I am in Phoenix this week to attend the National League of Cities Annual Congress of Cities conference. During the next three days I will attend a number of sessions aimed at shedding light on economic development, green issues, infrastructure, and youth and family programs. I will also network with municipal leaders from around the country. In fact, right now I am writing this entry sitting in a finance meeting among officials from Salt Lake City, Boston, Tallahassee, and Dallas. Good stuff.
Much of the small talk this week is centering on the election results of last Tuesday. In Michigan and around the country I think that it is accurate to describe the results as generally positive for the “left of center” crowd. Victories on controversial issues in Maine, Mississippi, and Ohio went to the progressives and organized labor. In Arizona, a sitting state senator and the champion of their controversial immigration law went down in flames. And in Michigan, State Rep. Paul Scott was narrowly recalled largely on his record of voting in opposition to organized labor and the teachers union.
These victories, or course, come on the heels of unprecedented gains in 2010 by Tea Party backed candidates where Congress, governorships, state legislatures, and several ballot issues bounded way to the right. And we all recall that 2008 was a big year for Democrats. Left, right, left… just like in the Army.
So what does it all mean? Are we left leaning as a people? Are we right? Well, I’m not sure. But I believe that the general public is clearly voicing its continued disgust with the system rather than revealing some sort of cosmic shift in political leanings. Much can be written on this subject but, hey, this blog is a vehicle for making great places not for talking partisan politics. Let’s move on.
So let’s turn to non-partisan matters, which are often overlooked and under analyzed in the media (not sexy enough?). When you think non-partisan, you should think local government. For example, in Michigan there are only a couple of communities that utilize partisan ballots to elect their leadership. As a result most issues get decided on the merits, rather than along partisan lines. Sure there are cliques, voting blocks, and conflicts. But in the long run, the system at the local level runs much differently than the state and federal levels. And the public supports the local system to a much higher degree. How much so? Well, even during last year’s anti-tax wave local ballot questions that raised taxes for things like police, fire, roads, and municipal services passed in Michigan cities and villages at a clip above 75%. This trend continued in the spring of 2011 and last Tuesday. It is clear from these votes and from detailed polling that citizens have more faith in local government than they do in the other levels. Citizens are much more confident in a level of government that is closest to them and not as easily subjected to strict partisan ideologies.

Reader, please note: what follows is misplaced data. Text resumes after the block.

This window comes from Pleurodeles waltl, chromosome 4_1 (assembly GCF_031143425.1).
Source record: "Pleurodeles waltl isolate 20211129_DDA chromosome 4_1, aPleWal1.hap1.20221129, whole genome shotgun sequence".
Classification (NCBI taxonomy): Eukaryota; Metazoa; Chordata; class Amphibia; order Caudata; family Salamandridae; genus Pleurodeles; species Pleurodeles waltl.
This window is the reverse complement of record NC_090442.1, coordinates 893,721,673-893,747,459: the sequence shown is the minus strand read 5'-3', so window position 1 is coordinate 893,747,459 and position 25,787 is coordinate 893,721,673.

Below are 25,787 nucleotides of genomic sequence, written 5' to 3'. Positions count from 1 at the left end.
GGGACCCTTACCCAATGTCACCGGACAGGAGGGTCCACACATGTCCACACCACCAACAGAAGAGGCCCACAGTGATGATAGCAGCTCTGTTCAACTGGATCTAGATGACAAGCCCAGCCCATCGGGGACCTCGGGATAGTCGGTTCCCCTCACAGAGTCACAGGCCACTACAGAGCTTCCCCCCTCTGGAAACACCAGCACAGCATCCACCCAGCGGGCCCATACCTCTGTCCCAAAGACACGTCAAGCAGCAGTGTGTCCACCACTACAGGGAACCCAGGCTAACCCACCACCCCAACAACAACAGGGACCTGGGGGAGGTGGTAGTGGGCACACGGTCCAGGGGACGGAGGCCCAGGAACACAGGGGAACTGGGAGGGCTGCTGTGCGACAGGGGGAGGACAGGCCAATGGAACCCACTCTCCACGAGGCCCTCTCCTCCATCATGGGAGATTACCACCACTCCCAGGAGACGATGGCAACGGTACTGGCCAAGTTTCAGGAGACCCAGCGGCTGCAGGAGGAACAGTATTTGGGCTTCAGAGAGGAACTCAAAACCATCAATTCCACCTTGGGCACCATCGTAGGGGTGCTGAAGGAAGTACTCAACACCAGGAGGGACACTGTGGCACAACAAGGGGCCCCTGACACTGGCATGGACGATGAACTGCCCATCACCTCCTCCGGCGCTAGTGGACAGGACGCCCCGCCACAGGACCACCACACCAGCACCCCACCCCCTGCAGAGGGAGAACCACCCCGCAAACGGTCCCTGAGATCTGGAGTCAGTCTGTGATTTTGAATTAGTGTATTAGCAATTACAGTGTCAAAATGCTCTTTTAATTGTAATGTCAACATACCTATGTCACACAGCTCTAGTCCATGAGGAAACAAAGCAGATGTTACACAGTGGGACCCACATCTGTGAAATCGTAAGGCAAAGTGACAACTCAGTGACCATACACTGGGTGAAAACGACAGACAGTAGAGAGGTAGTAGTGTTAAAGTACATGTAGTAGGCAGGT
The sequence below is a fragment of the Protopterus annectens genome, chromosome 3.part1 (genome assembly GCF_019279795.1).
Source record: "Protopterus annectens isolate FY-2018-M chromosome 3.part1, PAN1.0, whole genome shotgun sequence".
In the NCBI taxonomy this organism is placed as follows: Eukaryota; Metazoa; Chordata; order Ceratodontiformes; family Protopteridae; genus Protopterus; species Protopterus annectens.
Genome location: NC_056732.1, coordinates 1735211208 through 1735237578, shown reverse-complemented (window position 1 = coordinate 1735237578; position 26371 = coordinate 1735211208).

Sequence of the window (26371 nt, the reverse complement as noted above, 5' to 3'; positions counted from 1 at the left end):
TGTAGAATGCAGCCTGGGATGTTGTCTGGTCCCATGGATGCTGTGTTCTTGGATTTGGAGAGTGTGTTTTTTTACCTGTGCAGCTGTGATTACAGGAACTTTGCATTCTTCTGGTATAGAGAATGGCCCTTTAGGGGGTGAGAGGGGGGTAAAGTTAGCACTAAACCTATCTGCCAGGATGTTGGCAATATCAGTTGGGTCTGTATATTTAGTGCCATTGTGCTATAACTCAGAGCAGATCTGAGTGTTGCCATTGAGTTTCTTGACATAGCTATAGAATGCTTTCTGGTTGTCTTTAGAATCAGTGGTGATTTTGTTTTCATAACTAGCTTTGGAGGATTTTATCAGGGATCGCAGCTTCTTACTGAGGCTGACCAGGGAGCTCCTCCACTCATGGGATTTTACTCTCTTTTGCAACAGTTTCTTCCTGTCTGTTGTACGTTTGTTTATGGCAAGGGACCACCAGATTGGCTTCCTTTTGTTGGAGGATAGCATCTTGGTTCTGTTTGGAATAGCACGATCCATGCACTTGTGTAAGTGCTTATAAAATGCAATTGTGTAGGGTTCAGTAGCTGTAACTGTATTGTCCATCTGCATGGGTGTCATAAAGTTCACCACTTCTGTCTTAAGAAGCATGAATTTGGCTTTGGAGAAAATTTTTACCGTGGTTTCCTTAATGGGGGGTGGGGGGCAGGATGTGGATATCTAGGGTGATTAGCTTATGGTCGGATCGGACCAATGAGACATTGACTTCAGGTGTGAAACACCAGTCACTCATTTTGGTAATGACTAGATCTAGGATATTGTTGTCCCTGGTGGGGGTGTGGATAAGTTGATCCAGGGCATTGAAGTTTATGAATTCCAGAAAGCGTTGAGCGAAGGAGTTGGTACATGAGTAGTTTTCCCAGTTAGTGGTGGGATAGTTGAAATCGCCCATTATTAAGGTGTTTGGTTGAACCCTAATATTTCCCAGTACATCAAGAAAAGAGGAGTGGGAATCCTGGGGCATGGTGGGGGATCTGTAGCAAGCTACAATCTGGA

Still, there is a lot of talk in partisan political circles of consolidating communities, which seems to fly in the face of what service delivery methods most citizens clearly desire. Is this because of a need for economies of scale or is it another obvious disconnect between ideologies and citizens? Is it both? For those who profess to wipe out incorporated areas because there are “too many” or because they are “too small” to make a difference, I say check with the people who rely on them first. Regionalism is a great tool and it has a very important place in the discussion especially as we tackle long term infrastructure challenges. But if you’re concerned about making great PLACES, and we should be, much of the planning and implementation is better done locally– block-by-block, neighborhood-by-neighborhood.
Citizens seem to agree.